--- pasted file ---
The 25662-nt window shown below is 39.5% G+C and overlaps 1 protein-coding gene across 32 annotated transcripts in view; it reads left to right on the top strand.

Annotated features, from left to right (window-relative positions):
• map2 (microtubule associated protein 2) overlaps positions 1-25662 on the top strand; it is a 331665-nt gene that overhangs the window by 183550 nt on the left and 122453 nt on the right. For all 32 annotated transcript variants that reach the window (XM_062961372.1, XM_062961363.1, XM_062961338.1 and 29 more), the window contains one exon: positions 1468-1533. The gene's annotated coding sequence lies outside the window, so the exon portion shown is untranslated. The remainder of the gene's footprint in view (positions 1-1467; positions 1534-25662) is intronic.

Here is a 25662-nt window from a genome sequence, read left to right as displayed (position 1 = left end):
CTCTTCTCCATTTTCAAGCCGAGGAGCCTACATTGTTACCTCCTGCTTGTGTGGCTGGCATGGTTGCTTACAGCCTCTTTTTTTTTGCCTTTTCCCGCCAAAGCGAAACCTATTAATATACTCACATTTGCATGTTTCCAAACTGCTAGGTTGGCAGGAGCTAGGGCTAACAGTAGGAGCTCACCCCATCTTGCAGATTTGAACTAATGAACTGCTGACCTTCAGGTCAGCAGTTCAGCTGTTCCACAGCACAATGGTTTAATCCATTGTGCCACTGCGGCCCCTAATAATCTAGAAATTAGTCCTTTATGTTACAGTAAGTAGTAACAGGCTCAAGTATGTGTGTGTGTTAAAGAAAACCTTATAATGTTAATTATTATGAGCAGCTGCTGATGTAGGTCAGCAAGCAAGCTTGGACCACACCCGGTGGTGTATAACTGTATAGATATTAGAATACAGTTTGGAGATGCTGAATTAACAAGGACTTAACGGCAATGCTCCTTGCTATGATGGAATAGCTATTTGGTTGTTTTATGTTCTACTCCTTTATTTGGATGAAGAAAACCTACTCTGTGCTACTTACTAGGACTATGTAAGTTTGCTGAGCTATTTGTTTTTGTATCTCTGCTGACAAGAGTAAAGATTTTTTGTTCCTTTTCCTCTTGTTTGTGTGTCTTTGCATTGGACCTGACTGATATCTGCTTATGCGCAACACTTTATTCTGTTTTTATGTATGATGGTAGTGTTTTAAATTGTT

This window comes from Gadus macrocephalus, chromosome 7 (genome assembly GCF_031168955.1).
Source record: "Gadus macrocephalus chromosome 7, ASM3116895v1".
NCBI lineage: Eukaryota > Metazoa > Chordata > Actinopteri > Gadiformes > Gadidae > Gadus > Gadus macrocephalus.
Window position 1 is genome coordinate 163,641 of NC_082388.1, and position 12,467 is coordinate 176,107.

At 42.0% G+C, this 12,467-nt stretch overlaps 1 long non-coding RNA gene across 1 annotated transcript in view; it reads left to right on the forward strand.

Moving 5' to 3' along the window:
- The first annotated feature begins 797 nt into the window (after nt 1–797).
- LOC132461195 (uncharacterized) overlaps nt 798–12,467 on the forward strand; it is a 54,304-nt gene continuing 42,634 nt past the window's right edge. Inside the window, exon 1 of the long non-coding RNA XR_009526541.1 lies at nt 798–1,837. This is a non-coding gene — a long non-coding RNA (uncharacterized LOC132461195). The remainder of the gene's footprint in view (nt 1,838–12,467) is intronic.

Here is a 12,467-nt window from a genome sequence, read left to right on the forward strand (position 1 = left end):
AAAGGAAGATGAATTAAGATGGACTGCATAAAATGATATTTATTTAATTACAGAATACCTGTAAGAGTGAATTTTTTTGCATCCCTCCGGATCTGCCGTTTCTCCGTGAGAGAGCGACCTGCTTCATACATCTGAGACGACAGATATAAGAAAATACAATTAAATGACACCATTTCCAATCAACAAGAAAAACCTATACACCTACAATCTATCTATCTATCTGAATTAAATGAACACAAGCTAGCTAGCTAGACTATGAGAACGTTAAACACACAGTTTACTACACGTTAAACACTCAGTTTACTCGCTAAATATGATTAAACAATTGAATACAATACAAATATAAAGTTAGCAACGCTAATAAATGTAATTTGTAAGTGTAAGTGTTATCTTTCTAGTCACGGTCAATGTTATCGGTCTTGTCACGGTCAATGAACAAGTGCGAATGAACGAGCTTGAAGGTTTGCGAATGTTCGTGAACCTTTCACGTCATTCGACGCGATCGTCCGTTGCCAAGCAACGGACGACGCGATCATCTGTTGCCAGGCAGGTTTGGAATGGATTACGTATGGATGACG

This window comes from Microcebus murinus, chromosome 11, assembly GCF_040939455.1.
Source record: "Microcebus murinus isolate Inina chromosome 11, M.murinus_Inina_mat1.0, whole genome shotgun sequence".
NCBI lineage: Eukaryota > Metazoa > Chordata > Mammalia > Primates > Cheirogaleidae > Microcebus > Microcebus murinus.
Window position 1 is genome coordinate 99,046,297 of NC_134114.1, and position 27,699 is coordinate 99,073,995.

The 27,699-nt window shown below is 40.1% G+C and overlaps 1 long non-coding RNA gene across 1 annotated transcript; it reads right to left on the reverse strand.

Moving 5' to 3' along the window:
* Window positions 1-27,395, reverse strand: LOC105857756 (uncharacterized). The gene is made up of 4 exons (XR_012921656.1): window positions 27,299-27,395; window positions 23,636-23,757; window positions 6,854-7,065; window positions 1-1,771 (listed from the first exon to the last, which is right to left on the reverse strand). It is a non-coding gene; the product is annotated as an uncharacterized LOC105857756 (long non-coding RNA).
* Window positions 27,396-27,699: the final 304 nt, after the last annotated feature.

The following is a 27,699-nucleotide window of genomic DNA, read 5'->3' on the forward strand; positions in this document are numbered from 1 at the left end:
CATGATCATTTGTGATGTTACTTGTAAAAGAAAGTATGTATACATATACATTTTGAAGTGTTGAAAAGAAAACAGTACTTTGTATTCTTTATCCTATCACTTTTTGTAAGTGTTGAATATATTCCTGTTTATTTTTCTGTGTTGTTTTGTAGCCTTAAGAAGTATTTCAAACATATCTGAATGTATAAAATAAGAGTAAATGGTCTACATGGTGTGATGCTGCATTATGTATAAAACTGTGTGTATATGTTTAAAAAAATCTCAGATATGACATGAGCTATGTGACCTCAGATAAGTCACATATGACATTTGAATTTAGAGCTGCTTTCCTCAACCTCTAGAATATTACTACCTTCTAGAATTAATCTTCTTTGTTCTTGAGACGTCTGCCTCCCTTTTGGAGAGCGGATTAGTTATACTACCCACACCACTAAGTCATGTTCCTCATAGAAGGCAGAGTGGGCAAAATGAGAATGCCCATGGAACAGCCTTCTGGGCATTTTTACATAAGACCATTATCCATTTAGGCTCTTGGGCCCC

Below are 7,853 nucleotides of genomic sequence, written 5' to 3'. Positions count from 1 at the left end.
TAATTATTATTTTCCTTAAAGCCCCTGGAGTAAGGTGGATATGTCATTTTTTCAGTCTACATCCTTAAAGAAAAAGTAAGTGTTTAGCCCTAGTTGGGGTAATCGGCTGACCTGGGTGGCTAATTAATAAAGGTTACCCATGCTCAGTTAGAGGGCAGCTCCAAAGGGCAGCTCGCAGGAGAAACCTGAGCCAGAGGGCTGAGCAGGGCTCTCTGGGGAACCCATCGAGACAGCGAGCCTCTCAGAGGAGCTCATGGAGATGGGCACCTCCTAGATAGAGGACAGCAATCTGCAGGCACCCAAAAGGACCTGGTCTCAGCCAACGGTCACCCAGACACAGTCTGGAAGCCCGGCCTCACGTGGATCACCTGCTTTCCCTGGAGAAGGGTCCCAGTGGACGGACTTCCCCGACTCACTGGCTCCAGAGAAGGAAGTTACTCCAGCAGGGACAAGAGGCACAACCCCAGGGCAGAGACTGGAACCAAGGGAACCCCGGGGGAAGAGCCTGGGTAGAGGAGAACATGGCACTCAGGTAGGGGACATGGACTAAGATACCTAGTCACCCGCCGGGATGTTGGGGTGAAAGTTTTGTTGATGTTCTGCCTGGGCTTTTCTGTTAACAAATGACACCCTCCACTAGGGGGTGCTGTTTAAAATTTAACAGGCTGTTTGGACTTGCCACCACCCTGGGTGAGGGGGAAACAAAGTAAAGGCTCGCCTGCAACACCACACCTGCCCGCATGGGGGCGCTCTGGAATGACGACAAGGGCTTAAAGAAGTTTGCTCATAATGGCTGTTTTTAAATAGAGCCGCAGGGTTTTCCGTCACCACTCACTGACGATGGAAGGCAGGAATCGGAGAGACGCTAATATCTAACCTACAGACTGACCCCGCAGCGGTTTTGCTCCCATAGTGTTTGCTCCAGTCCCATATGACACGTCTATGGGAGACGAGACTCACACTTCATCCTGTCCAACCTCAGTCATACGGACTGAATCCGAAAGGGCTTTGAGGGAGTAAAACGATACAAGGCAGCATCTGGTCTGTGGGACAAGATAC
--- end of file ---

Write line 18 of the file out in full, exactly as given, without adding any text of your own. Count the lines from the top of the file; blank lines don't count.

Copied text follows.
NCBI lineage: Eukaryota > Metazoa > Chordata > Mammalia > Primates > Cheirogaleidae > Microcebus > Microcebus murinus.